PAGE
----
Jump on your scooter and head to Rue Crémieux, if you’re into taking photos. It’s a pedestrian street where all the houses are painted in pastel colors. Similar to Portobello Road in London and a completely different look to the usual Parisian houses. The street is actually named after a lawyer, Adolphe Crémieux, who safeguarded Jewish human rights in France.

Just remember people live here, so try to be respectful. 

Lost LeBlanc at Rue Crémieux in Paris


From Rue Crémieux, grab a baguette for lunch en route from a local store and head to Notre-Dame, one of the most popular tourist attractions. Unfortunately, in April, it encountered a huge fire, but it’s still very much worth a visit. We didn’t go inside with a tight travel day, but it’s absolutely beautiful to see from the outside - a great location to eat your baguettes!

Lost LeBlanc at the Notre-Dame in Paris


Scooter towards Les Invalides; a museum and national monument. Les Invalides used to be a hospital for wounded soldiers. Napoleon, the former emperor of France and one of the most famous conquerors, very well known for going to war is buried here, in the Musee de l'Armee. 


From Les Invalides, scooter to Champs Elysees, a beautiful shopping street leading to the Arc de Triomphe. To be honest, I've heard from many Parisians that this isn’t exactly a place they would come, but this blog is for people who want to see the highlights of Paris, even if they are somewhat more touristy highlights. It’s also a pretty impressive street, with the view of the Arc de Triomphe at the end.  

WhatTheChic and Lost LeBlanc on rooftop in Paris with Arc de Triomphe behind


You can’t go to Paris and not have a macaron so make a stop at Ladurée. Macarons originate in Italy, but apparently, the Italian chef of queen Catherine De Medici introduced them to Paris. At the time, they were just like a single half of the macaron, similar to a cookie. Two nuns from Italy made them more popular and the Ladurée decided to see what happens when they made it into a sandwich-style cookie; that was where the French macaron was born.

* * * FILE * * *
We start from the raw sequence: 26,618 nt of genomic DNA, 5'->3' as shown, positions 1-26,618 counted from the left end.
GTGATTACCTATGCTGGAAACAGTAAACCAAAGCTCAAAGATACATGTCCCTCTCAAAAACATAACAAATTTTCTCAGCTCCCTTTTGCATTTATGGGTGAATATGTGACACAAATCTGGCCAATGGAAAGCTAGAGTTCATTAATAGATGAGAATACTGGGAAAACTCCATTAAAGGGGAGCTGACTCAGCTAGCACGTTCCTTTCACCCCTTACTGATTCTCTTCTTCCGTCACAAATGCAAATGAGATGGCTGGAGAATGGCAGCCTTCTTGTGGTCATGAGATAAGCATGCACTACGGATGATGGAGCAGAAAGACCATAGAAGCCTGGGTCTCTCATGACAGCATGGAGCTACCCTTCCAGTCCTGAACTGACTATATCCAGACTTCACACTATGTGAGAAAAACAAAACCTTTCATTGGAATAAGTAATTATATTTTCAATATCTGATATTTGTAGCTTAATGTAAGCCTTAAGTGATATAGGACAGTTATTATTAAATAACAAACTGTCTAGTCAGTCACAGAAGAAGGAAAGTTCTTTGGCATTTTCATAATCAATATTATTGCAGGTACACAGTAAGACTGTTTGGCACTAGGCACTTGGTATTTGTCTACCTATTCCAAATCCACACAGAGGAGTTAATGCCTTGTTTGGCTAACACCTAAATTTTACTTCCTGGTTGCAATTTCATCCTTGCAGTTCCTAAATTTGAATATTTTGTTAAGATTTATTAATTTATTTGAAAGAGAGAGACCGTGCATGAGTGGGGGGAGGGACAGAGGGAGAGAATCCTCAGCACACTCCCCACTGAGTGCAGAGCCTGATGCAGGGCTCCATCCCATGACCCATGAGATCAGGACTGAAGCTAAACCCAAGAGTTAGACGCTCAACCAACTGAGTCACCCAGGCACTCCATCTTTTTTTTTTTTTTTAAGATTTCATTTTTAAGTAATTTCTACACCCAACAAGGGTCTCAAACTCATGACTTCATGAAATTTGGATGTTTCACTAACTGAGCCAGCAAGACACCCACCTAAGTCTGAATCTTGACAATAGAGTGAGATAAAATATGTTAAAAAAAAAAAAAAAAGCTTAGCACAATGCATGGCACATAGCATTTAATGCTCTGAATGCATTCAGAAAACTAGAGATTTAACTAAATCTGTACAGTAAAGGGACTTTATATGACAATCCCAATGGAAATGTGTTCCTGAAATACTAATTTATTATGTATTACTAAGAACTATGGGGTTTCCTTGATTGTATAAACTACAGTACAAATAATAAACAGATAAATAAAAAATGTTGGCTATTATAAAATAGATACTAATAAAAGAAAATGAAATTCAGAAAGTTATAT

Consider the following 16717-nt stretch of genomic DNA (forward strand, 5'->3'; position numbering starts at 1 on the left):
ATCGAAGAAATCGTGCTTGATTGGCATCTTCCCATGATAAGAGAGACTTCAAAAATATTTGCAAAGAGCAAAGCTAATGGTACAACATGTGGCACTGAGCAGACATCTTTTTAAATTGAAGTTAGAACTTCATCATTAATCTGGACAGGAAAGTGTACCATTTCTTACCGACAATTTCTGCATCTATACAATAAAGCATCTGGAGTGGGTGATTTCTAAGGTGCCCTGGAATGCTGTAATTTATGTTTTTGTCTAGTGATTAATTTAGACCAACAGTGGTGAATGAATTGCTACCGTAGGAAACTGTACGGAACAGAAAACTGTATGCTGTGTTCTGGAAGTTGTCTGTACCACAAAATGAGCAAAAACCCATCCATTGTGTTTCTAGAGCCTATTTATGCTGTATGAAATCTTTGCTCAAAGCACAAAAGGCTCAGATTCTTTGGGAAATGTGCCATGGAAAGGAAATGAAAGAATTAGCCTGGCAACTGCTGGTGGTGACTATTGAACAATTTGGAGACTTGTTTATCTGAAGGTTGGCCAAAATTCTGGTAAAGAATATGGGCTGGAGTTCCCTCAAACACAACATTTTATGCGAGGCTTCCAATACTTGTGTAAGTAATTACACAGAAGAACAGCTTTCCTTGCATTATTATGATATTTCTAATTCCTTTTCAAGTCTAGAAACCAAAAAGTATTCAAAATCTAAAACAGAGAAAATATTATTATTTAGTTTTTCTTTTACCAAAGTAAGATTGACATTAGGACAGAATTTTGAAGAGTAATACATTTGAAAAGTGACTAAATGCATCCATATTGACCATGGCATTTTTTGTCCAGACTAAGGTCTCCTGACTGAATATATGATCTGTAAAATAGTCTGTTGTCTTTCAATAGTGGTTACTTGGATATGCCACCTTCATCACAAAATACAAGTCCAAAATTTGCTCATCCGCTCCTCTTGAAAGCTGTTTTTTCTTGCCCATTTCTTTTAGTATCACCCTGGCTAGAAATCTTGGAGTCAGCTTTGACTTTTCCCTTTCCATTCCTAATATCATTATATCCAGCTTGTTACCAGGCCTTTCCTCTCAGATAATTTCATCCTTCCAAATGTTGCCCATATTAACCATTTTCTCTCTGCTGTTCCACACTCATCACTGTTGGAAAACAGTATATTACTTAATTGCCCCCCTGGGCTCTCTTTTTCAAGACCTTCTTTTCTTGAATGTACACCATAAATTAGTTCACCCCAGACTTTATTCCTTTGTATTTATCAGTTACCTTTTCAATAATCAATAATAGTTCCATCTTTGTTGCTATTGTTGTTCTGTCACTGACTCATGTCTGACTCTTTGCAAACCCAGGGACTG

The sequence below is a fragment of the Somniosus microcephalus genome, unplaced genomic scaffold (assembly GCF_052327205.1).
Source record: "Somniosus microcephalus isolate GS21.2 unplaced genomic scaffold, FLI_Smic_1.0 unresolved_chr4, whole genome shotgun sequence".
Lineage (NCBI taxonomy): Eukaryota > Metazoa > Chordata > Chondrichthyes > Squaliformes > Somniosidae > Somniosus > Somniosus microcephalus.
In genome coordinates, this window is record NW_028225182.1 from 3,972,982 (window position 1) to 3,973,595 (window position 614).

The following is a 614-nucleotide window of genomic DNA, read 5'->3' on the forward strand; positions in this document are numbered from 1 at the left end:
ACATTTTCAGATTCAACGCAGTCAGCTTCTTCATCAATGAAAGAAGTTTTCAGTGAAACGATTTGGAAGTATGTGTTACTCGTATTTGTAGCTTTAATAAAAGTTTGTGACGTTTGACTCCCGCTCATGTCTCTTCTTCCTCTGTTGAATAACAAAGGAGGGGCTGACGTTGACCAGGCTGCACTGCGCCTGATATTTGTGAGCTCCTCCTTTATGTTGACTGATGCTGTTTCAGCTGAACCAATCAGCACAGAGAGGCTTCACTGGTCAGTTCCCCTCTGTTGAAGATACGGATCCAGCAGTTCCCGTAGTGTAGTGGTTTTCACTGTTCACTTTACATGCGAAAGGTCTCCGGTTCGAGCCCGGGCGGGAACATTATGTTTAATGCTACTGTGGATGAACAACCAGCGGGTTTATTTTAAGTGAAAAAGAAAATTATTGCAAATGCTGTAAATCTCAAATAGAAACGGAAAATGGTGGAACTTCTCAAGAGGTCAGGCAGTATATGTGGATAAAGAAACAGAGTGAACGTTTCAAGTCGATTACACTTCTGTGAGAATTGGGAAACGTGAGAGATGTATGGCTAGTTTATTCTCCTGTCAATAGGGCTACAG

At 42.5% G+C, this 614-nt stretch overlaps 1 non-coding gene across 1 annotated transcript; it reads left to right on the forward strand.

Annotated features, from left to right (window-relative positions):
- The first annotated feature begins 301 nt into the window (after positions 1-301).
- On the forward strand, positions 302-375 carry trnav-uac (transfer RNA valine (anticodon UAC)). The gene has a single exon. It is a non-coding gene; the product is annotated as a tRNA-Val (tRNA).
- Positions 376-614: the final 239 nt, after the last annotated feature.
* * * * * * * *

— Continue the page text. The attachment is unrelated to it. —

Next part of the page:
The desserts in the Ladurée are amazing. We tried macarons, tarts, french toast, and hot chocolate, it was all so tasty! For the most part, this tour is pretty budget-friendly, but the Ladurée is definitely a little more on the pricey side. For the three of us with desserts and drinks, it came to 56 USD. Although, it’s definitely worth it for a bit of a break on this busy day and get a little energy back into you. 


A must-visit for anyone heading to Paris is the Eiffel Tower; it’s particularly spectacular during sunset. Every evening from sunset to 1 am (2 am during the summer), the Eiffel Tower is lit up every hour on the hour for 5 minutes, it’s beautiful!

The Eiffel Tower at sunset in Paris


It's time to go drop off the scooter before the shop closes. Riding in Paris reminds me a lot of riding a bike in Bangkok, the bikes just flow with the traffic; it's a really fast, efficient and fun way to see the city. If you're comfortable on two wheels, I couldn’t recommend it more!


After a day full of sugary foods, visit Atelier Ramey for dinner. Loic recommended it to us, known for its homemade food, there’s not a huge selection but they do everything so well. If you’re staying in Montmartre or willing to travel and you don’t mind spending around 40 euros per person for an incredible three-course meal, then this is the place to do it.

That draws an end to a jam-packed day in Paris! Check out my 12 Hours in Paris vlog to see exactly how I explored this beautiful city for myself.


Let’s get lost in the next one!